The Glass Town GamesynopsistagInside a small Yorkshire parsonage, Charlotte, Branwell, Emily, and Anne Brontë have invented a game called Glass Town, where their toy soldiers fight Napoleon and no one dies. This make-believe land helps the four escape from a harsh reality: Charlotte and Emily are being sent away to a dangerous boarding school, a school they might not return from. But on this Beastliest Day, the day Anne and Branwell walk their sisters to the train station, something incredible happens: the train whisks them all away to a real Glass Town, and the children trade the moors for a wonderland all their own.

This is their Glass Town, exactly like they envisioned it…almost. They certainly never gave Napoleon a fire-breathing porcelain rooster instead of a horse. And their soldiers can die; wars are fought over the potion that raises the dead, a potion Anne would very much like to bring back to England. But when Anne and Branwell are kidnapped, Charlotte and Emily must find a way to save their siblings. Can two English girls stand against Napoleon’s armies, especially now that he has a new weapon from the real world? And if he escapes Glass Town, will England ever be safe again?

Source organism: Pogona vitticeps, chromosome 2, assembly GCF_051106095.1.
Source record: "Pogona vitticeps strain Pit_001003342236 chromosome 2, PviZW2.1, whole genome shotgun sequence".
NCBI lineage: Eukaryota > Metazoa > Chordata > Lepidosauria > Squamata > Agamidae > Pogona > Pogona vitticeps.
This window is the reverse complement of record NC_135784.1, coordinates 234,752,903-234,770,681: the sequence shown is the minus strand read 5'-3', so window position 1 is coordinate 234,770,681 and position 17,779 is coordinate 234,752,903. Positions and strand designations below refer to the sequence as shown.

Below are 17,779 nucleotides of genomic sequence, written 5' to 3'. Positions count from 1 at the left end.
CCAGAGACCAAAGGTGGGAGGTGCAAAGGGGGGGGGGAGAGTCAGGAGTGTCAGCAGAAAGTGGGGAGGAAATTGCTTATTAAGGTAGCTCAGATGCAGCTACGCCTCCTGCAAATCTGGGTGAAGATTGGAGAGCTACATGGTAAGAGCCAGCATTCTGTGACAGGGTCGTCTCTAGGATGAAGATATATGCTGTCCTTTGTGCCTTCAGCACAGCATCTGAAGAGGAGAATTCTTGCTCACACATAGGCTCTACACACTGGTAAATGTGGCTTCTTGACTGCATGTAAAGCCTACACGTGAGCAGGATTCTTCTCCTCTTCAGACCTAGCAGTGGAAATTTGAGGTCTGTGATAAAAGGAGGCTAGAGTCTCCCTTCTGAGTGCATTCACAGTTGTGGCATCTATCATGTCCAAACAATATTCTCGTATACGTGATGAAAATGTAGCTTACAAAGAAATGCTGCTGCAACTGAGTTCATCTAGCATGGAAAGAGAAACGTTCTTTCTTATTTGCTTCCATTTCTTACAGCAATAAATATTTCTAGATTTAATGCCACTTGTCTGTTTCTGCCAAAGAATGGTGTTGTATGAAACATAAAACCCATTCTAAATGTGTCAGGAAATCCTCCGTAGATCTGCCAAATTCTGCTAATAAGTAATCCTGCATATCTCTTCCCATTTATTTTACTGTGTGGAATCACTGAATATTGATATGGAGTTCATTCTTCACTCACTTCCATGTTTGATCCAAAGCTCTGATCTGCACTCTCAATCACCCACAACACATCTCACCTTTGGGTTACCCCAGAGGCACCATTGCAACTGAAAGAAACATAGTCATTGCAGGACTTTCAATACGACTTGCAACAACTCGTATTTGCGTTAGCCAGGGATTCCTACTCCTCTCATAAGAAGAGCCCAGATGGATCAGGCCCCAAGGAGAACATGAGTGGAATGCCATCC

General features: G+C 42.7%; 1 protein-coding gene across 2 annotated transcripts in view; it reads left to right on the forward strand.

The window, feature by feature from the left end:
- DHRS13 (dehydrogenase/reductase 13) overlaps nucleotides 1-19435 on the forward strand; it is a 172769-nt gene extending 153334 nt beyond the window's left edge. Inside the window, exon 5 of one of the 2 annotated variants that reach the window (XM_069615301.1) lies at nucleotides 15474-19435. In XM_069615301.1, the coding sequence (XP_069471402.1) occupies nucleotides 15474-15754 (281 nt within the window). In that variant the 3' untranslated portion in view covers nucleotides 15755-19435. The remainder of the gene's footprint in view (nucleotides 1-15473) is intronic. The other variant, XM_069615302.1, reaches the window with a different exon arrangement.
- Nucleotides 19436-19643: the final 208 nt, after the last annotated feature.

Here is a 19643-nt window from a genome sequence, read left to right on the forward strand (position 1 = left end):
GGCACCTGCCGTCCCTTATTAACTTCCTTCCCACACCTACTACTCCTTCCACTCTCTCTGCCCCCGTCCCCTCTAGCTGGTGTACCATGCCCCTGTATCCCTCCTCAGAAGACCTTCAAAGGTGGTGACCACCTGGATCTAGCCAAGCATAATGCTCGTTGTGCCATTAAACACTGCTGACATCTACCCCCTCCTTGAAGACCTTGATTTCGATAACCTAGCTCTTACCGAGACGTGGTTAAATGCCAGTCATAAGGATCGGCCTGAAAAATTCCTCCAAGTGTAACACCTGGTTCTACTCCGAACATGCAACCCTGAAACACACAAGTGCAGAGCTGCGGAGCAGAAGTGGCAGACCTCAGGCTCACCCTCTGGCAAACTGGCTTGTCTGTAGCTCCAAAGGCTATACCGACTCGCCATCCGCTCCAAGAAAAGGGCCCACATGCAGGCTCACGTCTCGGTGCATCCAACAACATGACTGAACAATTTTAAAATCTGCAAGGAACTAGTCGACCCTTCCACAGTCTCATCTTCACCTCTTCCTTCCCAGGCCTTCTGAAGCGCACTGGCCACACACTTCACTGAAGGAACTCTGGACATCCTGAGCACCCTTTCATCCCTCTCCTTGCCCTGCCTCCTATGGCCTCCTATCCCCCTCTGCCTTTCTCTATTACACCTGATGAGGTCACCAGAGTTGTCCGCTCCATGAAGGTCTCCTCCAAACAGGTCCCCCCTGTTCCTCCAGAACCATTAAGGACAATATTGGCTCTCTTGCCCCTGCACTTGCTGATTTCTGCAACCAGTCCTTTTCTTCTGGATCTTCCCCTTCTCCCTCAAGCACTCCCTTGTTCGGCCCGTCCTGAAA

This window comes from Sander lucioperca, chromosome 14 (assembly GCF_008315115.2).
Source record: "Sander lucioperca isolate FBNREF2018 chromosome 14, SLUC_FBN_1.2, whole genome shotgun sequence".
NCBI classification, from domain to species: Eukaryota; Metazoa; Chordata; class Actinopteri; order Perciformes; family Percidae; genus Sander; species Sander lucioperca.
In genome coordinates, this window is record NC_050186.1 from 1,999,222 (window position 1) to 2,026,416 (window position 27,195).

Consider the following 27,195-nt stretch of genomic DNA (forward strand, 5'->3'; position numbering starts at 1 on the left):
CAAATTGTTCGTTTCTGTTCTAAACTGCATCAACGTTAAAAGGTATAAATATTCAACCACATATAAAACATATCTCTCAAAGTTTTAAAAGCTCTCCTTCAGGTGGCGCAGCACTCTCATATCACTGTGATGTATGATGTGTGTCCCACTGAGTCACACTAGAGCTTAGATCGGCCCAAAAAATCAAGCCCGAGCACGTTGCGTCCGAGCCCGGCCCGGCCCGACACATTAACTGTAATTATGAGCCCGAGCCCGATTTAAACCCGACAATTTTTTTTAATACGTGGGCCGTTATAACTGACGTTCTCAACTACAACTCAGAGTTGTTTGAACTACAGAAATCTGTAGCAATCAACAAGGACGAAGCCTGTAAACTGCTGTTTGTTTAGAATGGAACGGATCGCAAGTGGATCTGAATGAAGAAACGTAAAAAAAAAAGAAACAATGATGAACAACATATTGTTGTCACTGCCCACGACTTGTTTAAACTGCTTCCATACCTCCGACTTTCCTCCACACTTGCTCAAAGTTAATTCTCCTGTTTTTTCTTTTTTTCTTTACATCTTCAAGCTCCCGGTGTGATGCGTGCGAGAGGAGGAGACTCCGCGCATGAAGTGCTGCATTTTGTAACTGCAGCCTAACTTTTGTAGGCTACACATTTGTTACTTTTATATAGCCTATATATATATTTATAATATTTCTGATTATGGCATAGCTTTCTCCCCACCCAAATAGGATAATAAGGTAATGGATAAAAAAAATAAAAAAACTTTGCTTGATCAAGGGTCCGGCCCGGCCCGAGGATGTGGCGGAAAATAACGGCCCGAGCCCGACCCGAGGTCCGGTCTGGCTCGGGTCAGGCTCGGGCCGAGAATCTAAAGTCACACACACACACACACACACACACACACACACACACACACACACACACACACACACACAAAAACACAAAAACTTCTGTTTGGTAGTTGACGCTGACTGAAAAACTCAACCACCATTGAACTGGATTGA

reviewtagThe Glass Town Glass is a lovely little book and the first I’ve read by Catherynne Valente. It clever weaves together a fantasy portal-type adventure with historical events, real-life figures and the Brontë’s fictional creations.

The writing is incredibly beautiful and very descriptive. The story-telling style has a whimsical quality which reminded me of Alice in Wonderland or Tahereh Mafi’s Furthermore.

Valente clearly loves the Brontë’s and their work, and this comes through very strongly in the book. Charlotte, Emily, Anne and Branwell all feel like complete, well-rounded characters while also being true to the historical accounts of their personalities. There’s dozens of nods to their lives (Charlotte & Emily goes undercover at a Glass Town ball as Curran and Ellis Bell, names they originally published under) and little in-jokes towards Wuthering Heights, Jane Eyre and Agnes Grey etc. (the girls say they come from Thurshcross Grange and discuss the suitability of Heathcliff as a heroic name). There are lots of other little cameos — Byron, Jane Austen, Wellington, Napoleon and Josephine and a young Princess Victoria.

Personally, I loved all these little touches and thought they really added to the journey through Glass Town. However, it does leave me a little flummoxed as to who The Glass Town Game is actually aimed at. Its a middle-grade book (and it does this well) but I’m not sure how many of these references most MG readers would catch, and without them, I don’t think the book would be quite as enjoyable. My four-star rating is for me personally, but it’s probably a three or three-and-a-half if you don’t have at least a little background interest in the Brontës.

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